Besides, Masons are Traveling Men, and the goal of Freemasonry is to improve men, to make good men better by letting them progress, step by step, degree after degree, along a masonic path of morality, veiled in allegory and illustrated by symbols. Isn’t Freemasonry a journey? Why shorten it, then? By making it quicker we are not helping Freemasonry to achieve its goal, we are actually risking to hinder it and not fully appreciate its power. I think the Scottish Rite has the potential to help generate membership to Freemasonry, but this potential must be unleashed. The Scottish Rite can be on of the brightest gems of Freemasonry, and the power of its ritual could lead the way to attract new members to our Institution. However, as long as it is reined in by the constraints of short Reunions, I am afraid it will just be a shimmer in darker skies.
King Solomon of Israel is referred to in Masonic tradition as being the fraternity’s first Most Excellent Grand Master. He is championed as the man who constructed the magnificent temple for Jehovah and is heralded as the personification of wisdom. However, a closer look at the life of King Solomon shows that he wasn’t always worthy of emulation.
It is true that Solomon had multitudes of wives and concubines, but that will not be the source of any criticism in this article. Many Biblical kings had large harems, including Solomon’s father David. No, Solomon would be condemned for the very sin which had plagued his people for centuries: putting other gods before Jehovah.
As Solomon grew old, his wives turned his heart after other gods, and his heart was not fully devoted to the Lord his God, as the heart of David his father had been. He followed Ashtoreth the goddess of the Sidonians, and Molech the detestable god of the Ammonites. So Solomon did evil in the eyes of the Lord; he did not follow the Lord completely, as David his father had done.
On a hill east of Jerusalem, Solomon built a high place for Chemosh, the detestable god of Moab, and for Molech the detestable god of the Ammonites.
1 Kings 11:4-7
The Hebrews could be a strange people. God parted the Red Sea and freed the Israelites from slavery. Then he gave them a pillar of clouds by day and a pillar of fire by night to guide them. Then he provided them with manna to nourish them. Yet, the Hebrews worshiped other Gods. In Solomon’s case, he was allowed to complete the Lord’s temple and was blessed by the presence of the Ark of the Covenant. Still, he decided to disobey the First Commandment.
Like many main characters in the Old Testament, Solomon’s place of prominence came only through special circumstances. When David was old and frail, Bathsheba convinced him to place Solomon on the throne of Israel (indeed, the influence of women can be great). Solomon was certainly not David’s first choice for his heir. Joseph Heller’s God Knows gives a fictional account of the events surrounding the elderly King David. Heller portrays Solomon in a less than flattering manner in this humorous work. In the story, King David says of his son:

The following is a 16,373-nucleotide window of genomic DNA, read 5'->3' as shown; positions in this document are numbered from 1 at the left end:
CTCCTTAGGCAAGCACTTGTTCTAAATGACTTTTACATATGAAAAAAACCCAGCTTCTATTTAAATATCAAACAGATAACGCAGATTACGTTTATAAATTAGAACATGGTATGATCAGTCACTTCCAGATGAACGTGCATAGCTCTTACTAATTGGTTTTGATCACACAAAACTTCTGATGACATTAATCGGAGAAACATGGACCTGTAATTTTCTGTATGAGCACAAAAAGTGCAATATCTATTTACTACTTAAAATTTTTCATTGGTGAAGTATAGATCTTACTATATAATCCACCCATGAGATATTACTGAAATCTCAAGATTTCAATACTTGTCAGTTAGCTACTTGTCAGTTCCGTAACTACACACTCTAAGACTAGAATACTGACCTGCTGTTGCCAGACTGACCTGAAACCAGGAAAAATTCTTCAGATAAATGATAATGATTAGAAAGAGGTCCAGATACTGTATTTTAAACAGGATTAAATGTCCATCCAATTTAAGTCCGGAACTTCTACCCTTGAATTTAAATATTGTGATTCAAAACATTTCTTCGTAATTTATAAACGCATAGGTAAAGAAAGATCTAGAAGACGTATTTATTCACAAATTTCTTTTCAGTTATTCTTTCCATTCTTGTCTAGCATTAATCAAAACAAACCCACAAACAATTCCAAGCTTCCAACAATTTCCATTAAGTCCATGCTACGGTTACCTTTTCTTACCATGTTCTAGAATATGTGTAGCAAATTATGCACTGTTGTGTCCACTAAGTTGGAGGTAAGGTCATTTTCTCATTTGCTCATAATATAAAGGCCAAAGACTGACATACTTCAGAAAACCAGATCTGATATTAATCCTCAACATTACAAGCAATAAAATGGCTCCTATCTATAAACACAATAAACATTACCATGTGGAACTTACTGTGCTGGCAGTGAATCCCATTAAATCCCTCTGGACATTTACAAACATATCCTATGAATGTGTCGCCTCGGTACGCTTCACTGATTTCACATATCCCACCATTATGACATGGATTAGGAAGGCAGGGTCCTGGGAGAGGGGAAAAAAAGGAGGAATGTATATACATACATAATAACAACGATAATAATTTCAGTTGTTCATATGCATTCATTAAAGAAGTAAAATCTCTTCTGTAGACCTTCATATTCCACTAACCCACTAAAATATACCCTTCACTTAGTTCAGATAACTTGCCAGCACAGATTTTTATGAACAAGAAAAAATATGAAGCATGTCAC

And I was smart enough to appreciate that for Solomon you had to spell everything out. I’ll let you in on a secret about my son Solomon: he was dead serious when he proposed cutting the baby in half, that putz. I swear to God.
While this portrayal may have no real historical basis, this much is true: Solomon was made king only through the unfortunate deaths of David’s older sons, he built his temple only through a blessing secured by his father, and he managed to nearly destroy the promising future which God had given David’s offspring. Nevertheless, 1 Kings 4:29 says that “God gave Solomon wisdom and very great insight, and a breadth of understanding as measureless as the sand on the seashore.”
Through this knowledge he was able to secure his place in history as the builder of the Lord’s temple and has been given the honor of being a prominent figure in Masonic tradition. Like all men, Solomon may have had faults, but some of his actions have earned him respect. This is a lesson that can benefit all Masons. Masons must recognize that all men have their redeeming qualities as well as their imperfections. The Mason should never hesitate to clearly identify these qualities in the men that they have identified as being worthy of emulation.
This article comes from Jeremy Gross, who you may know better as the 47th Problem Euclid and author of the Masonic blog Corn, Wine, and Oil. His blog is very insightful and it is recommended that you visit his site for more thought provoking articles on Freemasonry.
I have been writing a lot about Jewish Mysticism, but for this article, I’d like to share another Jewish tradition that is somewhat more mundane, and yet possibly more profound. There is an ethical tradition in Judaism called Mussar. While the Modern Mussar movement is less than two centuries old, it taps into a tradition that goes back for nearly a millennium. It is part of Mitnagdim (the opponents of the Hasids) Yeshiva study, especially in the Litvisher (or Lithuanian Jewish) tradition. That’s ironic, because I am much more influenced by Hasidic Mysticism, and I’m a Galitzianer (Gallician Jew), and the Litvishers and Galitzianers traditionally butt heads with each other (kind of like a Jewish version of the Hatfields and the MacCoys). But a good set of techniques is precious, so I will take wisdom where I find it.